Lito Atienza hits revival of Manila Bay reclamation
But city engineer asks: Why pick on us yet be mum on Pasay’s MOA?By Jaymee T. Gamil
Philippine Daily Inquirer
He thumbed it down before, so why is he allowing it now?
Former Manila Mayor Lito Atienza posed this question to the incumbent Alfredo Lim concerning a city ordinance passed in June last year which allowed reclamation projects to resume on Manila Bay.
Atienza was referring to Ordinance No. 8233 which authorized Lim to file an application with the Philippine Reclamation Authority (PRA) to develop portions of bay.
It repealed Ordinance No. 7777 which banned reclamation activities and was passed in 1993 under Lim’s earlier term when Atienza was his vice mayor and presiding officer of the city council.
Lim’s camp, however, lashed back by asking why Atienza seemed to be singling out Manila and was silent all along on other reclamation projects on the bay, like the one in Pasay City, if indeed he was concerned about the environment.
In a press conference on Friday, Atienza said allowing reclamation to resume without prior public consultation would have “grave environmental and economic implications.”
“It’s as if, with one stroke of the pen, Manila Bay as we know and appreciate it will effectively be erased,” he said. “We already suffer from flooding in the area now. What more if the reclamation pushes through?”
“Why did [Lim] change his mind?” Atienza asked. “Why did they prepare this ordinance in a most secretive manner? Even the barangay chair in front of the bay didn’t know. How did the Vice Mayor (Fransisco Domagoso) handle this? Was the environment department even consulted?”
He recalled that Ordinance No. 7777 was passed to prevent a PRA-approved reclamation by Manila Goldcoast Development Corp.
“I committed to protect the bay area. The Goldcoast project would have had a bad impact. Even then President Fidel Ramos, who was inclined to appreciate the project at first, eventually agreed,” Atienza said.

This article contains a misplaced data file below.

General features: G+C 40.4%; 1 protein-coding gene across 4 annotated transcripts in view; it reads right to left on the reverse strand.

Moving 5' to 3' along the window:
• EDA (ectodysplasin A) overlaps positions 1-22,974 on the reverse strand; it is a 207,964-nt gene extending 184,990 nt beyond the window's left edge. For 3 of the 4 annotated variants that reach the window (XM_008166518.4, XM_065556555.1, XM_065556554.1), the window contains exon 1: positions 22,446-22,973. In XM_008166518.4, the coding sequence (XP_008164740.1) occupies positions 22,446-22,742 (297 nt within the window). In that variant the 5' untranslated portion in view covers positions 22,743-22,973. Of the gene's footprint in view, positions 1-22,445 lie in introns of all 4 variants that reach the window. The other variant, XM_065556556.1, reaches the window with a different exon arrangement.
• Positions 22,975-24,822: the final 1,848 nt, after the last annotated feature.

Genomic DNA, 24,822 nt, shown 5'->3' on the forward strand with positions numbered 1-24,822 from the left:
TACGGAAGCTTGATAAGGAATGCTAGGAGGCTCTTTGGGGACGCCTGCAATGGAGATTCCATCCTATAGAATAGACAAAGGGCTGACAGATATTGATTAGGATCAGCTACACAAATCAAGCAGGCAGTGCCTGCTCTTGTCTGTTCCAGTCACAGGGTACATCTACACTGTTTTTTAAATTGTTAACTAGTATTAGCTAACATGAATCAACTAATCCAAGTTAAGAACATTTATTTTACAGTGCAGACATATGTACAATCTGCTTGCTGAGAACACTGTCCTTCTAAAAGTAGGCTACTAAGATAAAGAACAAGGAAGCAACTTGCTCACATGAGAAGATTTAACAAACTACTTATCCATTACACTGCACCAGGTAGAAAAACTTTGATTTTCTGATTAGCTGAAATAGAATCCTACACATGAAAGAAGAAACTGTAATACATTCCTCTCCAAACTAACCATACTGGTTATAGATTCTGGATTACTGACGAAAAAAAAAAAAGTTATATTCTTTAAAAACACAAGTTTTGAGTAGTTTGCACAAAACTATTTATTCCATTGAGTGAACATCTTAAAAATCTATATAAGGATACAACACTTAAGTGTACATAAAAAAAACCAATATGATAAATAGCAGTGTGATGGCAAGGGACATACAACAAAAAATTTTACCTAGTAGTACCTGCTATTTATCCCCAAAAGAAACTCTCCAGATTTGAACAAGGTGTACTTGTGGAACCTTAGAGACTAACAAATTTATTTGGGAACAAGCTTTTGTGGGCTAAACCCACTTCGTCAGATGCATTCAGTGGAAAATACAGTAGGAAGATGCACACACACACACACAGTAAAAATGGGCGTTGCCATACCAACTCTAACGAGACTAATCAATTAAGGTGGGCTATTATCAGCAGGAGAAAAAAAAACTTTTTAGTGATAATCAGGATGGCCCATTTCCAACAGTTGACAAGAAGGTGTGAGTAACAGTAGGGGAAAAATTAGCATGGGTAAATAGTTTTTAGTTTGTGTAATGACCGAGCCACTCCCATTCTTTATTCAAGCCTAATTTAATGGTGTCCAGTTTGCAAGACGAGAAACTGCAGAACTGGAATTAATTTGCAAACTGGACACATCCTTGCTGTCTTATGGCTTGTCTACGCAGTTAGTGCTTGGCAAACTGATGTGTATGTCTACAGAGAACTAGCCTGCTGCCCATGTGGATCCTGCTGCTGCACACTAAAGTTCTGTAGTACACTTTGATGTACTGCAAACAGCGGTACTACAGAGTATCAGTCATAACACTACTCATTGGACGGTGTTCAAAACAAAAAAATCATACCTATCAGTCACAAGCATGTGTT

Lim revived the reclamation project through a consortium agreement with Goldcoast in April. The agreement indicated that the PRA had reaffirmed the project that was awarded to Goldcoast in 1991.
The project envisions a business center rising on the southern end of Manila Bay, including portions fronting the Manila Yacht Club and the Philippine Navy headquarters. Proceeds from the consortium would be shared between Goldcoast (70.55 percent) and the city government (29.45 percent).
Atienza said he was considering filing a petition for a writ of kalikasan to stop the reclamation.
Reached for comment, city engineer Armand Andres maintained that the reclamation project was still “in the planning stages” and that it will be a national government undertaking under the PRA.
“This is for the city’s development,” he stressed.
On Atienza’s warnings that the reclamation may be detrimental to the environment, Andres asked: “Why did (he) never question the reclamation in Pasay? Now look at it. It has flourished.”
The City Hall official was referring to the area that now hosts SM Mall of Asia and a growing commercial hub.
Andres added that, to his knowledge, the reclamation approved by Lim would not take up the whole stretch of the Baywalk strip—an Atienza project on Roxas Boulevard—but only a portion of the bay near the yacht club.